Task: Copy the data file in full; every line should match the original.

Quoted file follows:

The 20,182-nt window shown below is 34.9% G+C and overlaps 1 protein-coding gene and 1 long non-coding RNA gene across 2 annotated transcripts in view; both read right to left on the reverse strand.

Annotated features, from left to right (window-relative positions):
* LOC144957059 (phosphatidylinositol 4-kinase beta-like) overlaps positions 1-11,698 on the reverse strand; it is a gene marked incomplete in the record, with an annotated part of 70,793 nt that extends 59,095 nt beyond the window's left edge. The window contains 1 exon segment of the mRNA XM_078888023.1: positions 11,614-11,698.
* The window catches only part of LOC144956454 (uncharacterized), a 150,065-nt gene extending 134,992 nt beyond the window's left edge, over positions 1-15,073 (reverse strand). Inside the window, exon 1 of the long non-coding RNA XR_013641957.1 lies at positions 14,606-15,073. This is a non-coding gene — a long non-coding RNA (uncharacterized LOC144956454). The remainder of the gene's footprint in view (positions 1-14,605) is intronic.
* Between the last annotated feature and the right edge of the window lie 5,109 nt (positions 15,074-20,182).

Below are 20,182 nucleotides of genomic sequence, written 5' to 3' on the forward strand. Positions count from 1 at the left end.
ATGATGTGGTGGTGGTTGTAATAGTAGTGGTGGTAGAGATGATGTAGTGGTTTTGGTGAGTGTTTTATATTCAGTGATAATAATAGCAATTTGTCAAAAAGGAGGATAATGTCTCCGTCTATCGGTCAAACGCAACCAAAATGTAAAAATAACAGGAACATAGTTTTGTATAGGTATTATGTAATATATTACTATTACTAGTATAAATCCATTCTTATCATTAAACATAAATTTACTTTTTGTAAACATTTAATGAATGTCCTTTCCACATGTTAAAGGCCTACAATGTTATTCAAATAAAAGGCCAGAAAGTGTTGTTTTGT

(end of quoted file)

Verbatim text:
The 20,182-nt window shown below is 34.9% G+C and overlaps 1 protein-coding gene and 1 long non-coding RNA gene across 2 annotated transcripts in view; both read right to left on the reverse strand.

Annotated features, from left to right (window-relative positions):
* LOC144957059 (phosphatidylinositol 4-kinase beta-like) overlaps positions 1-11,698 on the reverse strand; it is a gene marked incomplete in the record, with an annotated part of 70,793 nt that extends 59,095 nt beyond the window's left edge. The window contains 1 exon segment of the mRNA XM_078888023.1: positions 11,614-11,698.
* The window catches only part of LOC144956454 (uncharacterized), a 150,065-nt gene extending 134,992 nt beyond the window's left edge, over positions 1-15,073 (reverse strand). Inside the window, exon 1 of the long non-coding RNA XR_013641957.1 lies at positions 14,606-15,073. This is a non-coding gene — a long non-coding RNA (uncharacterized LOC144956454). The remainder of the gene's footprint in view (positions 1-14,605) is intronic.
* Between the last annotated feature and the right edge of the window lie 5,109 nt (positions 15,074-20,182).

Below are 20,182 nucleotides of genomic sequence, written 5' to 3' on the forward strand. Positions count from 1 at the left end.
ATGATGTGGTGGTGGTTGTAATAGTAGTGGTGGTAGAGATGATGTAGTGGTTTTGGTGAGTGTTTTATATTCAGTGATAATAATAGCAATTTGTCAAAAAGGAGGATAATGTCTCCGTCTATCGGTCAAACGCAACCAAAATGTAAAAATAACAGGAACATAGTTTTGTATAGGTATTATGTAATATATTACTATTACTAGTATAAATCCATTCTTATCATTAAACATAAATTTACTTTTTGTAAACATTTAATGAATGTCCTTTCCACATGTTAAAGGCCTACAATGTTATTCAAATAAAAGGCCAGAAAGTGTTGTTTTGT